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3 Questions to Define a Great Dissertation Topic

The choice of topic for your dissertation is, undoubtedly, the most important stage of your work on this project. Make a mistake here, and no amount of dedication, hard work and time spent on it will help you complete it - either within a reasonable amount of time or at all. The main problem is that sometimes the mistake may not be immediately obvious and you spend months if not more trying to work something out before finally giving up. That is why before you accept any topic you should ask yourself 3 important questions. Don't hurry, take your time investigating, and you will save yourself a lot of grief, time and energy later on.

  1. Is My Topic Narrow Enough?
    A dissertation is usually a very in-depth study of a very narrow field. By broadening the subject matter, however, you don't exempt yourself from the need to study everything in great detail, which means that if you make the topic too general it may give too many variables to study, find sources of information about and analyze. The amount of time necessary to deal with them will grow exponentially with every new variable, and there is a limit after which you cannot realistically complete the study within your lifetime. On the other hand, selecting a topic that is too narrow can give you too little sources to work with: you will either not find enough information for your research at all, or the research itself will turn out to be shallow and insubstantial.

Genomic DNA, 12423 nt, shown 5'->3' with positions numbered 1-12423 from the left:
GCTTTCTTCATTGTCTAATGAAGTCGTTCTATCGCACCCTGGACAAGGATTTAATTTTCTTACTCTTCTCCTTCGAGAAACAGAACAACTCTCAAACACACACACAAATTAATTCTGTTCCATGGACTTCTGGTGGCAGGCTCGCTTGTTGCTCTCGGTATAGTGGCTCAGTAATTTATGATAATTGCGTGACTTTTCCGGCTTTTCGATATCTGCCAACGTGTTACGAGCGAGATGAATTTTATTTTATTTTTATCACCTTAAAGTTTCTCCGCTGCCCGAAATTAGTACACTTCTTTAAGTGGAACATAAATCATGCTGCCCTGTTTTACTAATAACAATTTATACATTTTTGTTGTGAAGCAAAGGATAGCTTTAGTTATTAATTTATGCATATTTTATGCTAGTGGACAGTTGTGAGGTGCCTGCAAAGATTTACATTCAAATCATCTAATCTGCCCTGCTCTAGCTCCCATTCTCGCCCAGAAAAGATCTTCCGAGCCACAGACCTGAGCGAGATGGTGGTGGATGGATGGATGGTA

Try to maintain balance and figure out how many sources you will have to deal with beforehand - and work from here.

  2. Will I Be Able to Find Subjects for My Work?
    Almost any dissertation requires you to reach out to people who will serve as subjects and sources of information. Quite often, they are your primary source of data, and you should decide how many you are going to need and where to find them long before you start actually writing anything. There are numerous solutions for this problem: you may try recruiting people at your current workplace, use some connections with an organization that may provide pertinent information.

  3. Do My Subjects Have Any Reason to Participate in My Research?
    When all is said and done, people operate from the position of self-interest. Which means that you should ask yourself: what is their interest to participate in your research? Can you provide a reason for them to help you, and if yes, is this reason strong enough to attract the necessary amount of participants? Think about the ways to reach out to potential subjects beforehand and evaluate if you will be able to influence their decision with what you can offer. Think about ways to find and reach out to groups that will be willing to participate because they believe it is important or because it can make a difference for them.

You should choose your dissertation topic very carefully - if you choose wrong, you will spend time working on the wrong project, and it may be difficult to start over half a way through. Do all the preliminary work, and everything will turn out alright.

Information from DissertationHelp.Com